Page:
His former utterances had already induced the elders of the people to come to him to hear the word of God (cf. Ezekiel 14:1 and Ezekiel 20:1). But now that his prophecies concerning Jerusalem had been fulfilled, the exiles could not fail to be still more attentive to his words, so that they talked of him both secretly and openly, and encouraged one another to come and listen to his discourses. God foretells this to him, but announces to him at the same time that this disposition on the part of his countrymen to listen to him is even now no sign of genuine conversion to the word of God, in order that he may not be mistaken in his expectations concerning the people. Kliefoth has thus correctly explained the contents, design, and connection of these verses as a whole. In Ezekiel 33:30 the article before the participle נדבּרים takes the place of the relative אשׁר, and the words are in apposition to בּני עמך, the sons of thy people who converse about thee. נדבּר is reciprocal, as in Malachi 3:13, Malachi 3:16, and Psalm 119:12. But ב is to be understood, not in a hostile sense, as in the passage cited from the Psalms, but in the sense of concerning, like דּבּר ב in 1 Samuel 19:3 as contrasted with דּבּר ב in Numbers 21:7, to speak against a person. The participle is continued by the finite ודּבּר, and the verb belonging to בּני follows, in the ויבאוּ of Ezekiel 33:31, in the form of an apodosis. There is something monstrous in Hitzig's assumption, that the whole passage from Ezekiel 33:30 to Ezekiel 33:33 forms but one clause, and that the predicate to בּני עמך does not occur till the וידעוּ of Ezekiel 33:33. - אצל , by the side of the walls, i.e., sitting against the walls, equivalent to secretly; and in the doors of the houses, in other words publicly, one neighbour conversing with another. חד, Aramean for אחד, and אישׁ by the side of אחד, every one; not merely one here or there, but every man to his neighbour. כּמבוא־עם, lit., as the coming of a people, i.e., as when a crowd of men flock together in crowds or troops. עמּי is a predicate, as my people, i.e., as if they wished, like my people, to hear my word from thee. But they do not think of doing thy words, i.e., what thou dost announce to them as my word. עגבים are things for which one cherishes an eager desire, pleasant things in their mouth, i.e., according to their taste (cf. Genesis 25:28). Hvernick is wrong in taking עגבים to mean illicit love. The word בּפיהם is quite inapplicable to such a meaning. The rendering, they do it with their mouth, is opposed both to the construction and the sense. בּצעם .esnes , their gain, the source from which they promise themselves advantage or gain. In Ezekiel 33:32 a clearer explanation is given of the reason why they come to the prophet, notwithstanding the fact that they do not wish to do his words. "Thou art to them כּשיּר עגבים;" this cannot mean like a pleasant song, but, as מטב נגּן (one who can play well) clearly shows, like a singer of pleasant songs. The abstract שׁיּר stands for the concrete שׁר, a singer, a man of song (Hitzig). In Ezekiel 33:32, "they hear thy words, but do them not," is repeated with emphasis, for the purpose of attaching the threat in Ezekiel 33:33. But when it cometh - namely, what thou sayest, or prophesiest - behold, it cometh, i.e., it will come as surely as thy prophecies concerning the destruction of Jerusalem; then will they know that a prophet was among them (cf. Ezekiel 2:5), that is to say, that he proclaimed God's word to them. Therefore Ezekiel is not to be prevented, by the misuse which will be made of his words, from preaching the truth. - This conclusion of the word of God, which points back to Ezekiel 2:5, also shows that it forms the introduction to the prophecies which follow.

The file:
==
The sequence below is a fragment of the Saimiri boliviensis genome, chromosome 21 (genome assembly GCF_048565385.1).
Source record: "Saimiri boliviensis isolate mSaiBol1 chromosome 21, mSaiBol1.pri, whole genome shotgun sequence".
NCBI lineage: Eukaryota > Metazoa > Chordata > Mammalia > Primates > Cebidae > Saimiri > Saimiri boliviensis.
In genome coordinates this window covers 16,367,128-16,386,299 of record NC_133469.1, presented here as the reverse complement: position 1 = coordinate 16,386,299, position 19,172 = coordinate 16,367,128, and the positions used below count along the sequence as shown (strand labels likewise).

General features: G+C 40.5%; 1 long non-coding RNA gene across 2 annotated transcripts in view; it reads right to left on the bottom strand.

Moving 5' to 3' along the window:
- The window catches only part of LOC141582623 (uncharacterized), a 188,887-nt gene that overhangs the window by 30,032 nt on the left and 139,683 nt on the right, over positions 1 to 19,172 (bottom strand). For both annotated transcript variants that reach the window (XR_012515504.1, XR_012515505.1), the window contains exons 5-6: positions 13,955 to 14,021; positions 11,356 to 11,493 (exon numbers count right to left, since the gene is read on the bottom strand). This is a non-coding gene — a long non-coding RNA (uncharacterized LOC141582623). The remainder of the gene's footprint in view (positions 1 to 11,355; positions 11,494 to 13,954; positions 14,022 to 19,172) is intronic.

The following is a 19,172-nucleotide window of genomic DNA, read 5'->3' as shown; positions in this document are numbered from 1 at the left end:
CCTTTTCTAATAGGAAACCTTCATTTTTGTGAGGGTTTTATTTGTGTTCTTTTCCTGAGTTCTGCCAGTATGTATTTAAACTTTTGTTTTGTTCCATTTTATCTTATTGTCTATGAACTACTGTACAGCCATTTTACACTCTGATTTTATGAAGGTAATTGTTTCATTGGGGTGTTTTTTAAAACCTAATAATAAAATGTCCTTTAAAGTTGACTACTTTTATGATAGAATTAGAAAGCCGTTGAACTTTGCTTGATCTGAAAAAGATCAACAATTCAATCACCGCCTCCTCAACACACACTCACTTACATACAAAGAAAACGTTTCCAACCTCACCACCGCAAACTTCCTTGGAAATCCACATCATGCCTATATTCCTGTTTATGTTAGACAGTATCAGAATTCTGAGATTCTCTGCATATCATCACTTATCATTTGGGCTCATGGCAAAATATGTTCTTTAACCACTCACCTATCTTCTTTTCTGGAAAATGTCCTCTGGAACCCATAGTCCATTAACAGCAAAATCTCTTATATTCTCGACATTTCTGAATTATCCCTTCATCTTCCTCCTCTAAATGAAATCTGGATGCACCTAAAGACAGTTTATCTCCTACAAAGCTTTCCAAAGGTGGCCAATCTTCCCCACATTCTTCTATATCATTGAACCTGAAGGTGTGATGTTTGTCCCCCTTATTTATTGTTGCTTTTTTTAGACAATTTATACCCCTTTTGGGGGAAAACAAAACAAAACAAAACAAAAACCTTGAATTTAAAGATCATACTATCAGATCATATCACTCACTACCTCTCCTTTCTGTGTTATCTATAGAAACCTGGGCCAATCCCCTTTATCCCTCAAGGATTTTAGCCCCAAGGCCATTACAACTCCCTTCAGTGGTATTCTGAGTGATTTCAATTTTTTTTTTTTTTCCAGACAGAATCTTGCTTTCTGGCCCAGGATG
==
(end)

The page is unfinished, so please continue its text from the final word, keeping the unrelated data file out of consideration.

Ezekiel 35:4 Parallel Commentaries